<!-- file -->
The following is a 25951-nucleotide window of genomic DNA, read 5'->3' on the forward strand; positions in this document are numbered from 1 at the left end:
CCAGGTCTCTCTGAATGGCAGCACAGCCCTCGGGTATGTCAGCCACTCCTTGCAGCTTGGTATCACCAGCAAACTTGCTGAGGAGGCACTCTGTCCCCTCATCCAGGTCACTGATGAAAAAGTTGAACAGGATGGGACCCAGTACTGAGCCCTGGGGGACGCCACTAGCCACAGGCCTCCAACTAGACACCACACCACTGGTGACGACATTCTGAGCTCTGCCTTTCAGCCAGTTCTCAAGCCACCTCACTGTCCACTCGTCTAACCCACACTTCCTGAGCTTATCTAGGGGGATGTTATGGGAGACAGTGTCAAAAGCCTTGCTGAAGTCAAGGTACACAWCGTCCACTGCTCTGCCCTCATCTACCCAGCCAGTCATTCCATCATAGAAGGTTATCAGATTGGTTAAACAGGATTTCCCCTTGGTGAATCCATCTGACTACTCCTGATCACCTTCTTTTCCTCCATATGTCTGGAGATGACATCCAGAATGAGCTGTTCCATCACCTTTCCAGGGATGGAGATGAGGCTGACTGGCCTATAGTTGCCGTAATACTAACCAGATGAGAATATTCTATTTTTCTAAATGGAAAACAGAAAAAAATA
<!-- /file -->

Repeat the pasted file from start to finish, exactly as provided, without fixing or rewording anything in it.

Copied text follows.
The following is a 25951-nucleotide window of genomic DNA, read 5'->3' on the forward strand; positions in this document are numbered from 1 at the left end:
CCAGGTCTCTCTGAATGGCAGCACAGCCCTCGGGTATGTCAGCCACTCCTTGCAGCTTGGTATCACCAGCAAACTTGCTGAGGAGGCACTCTGTCCCCTCATCCAGGTCACTGATGAAAAAGTTGAACAGGATGGGACCCAGTACTGAGCCCTGGGGGACGCCACTAGCCACAGGCCTCCAACTAGACACCACACCACTGGTGACGACATTCTGAGCTCTGCCTTTCAGCCAGTTCTCAAGCCACCTCACTGTCCACTCGTCTAACCCACACTTCCTGAGCTTATCTAGGGGGATGTTATGGGAGACAGTGTCAAAAGCCTTGCTGAAGTCAAGGTACACAWCGTCCACTGCTCTGCCCTCATCTACCCAGCCAGTCATTCCATCATAGAAGGTTATCAGATTGGTTAAACAGGATTTCCCCTTGGTGAATCCATCTGACTACTCCTGATCACCTTCTTTTCCTCCATATGTCTGGAGATGACATCCAGAATGAGCTGTTCCATCACCTTTCCAGGGATGGAGATGAGGCTGACTGGCCTATAGTTGCCGTAATACTAACCAGATGAGAATATTCTATTTTTCTAAATGGAAAACAGAAAAAAATA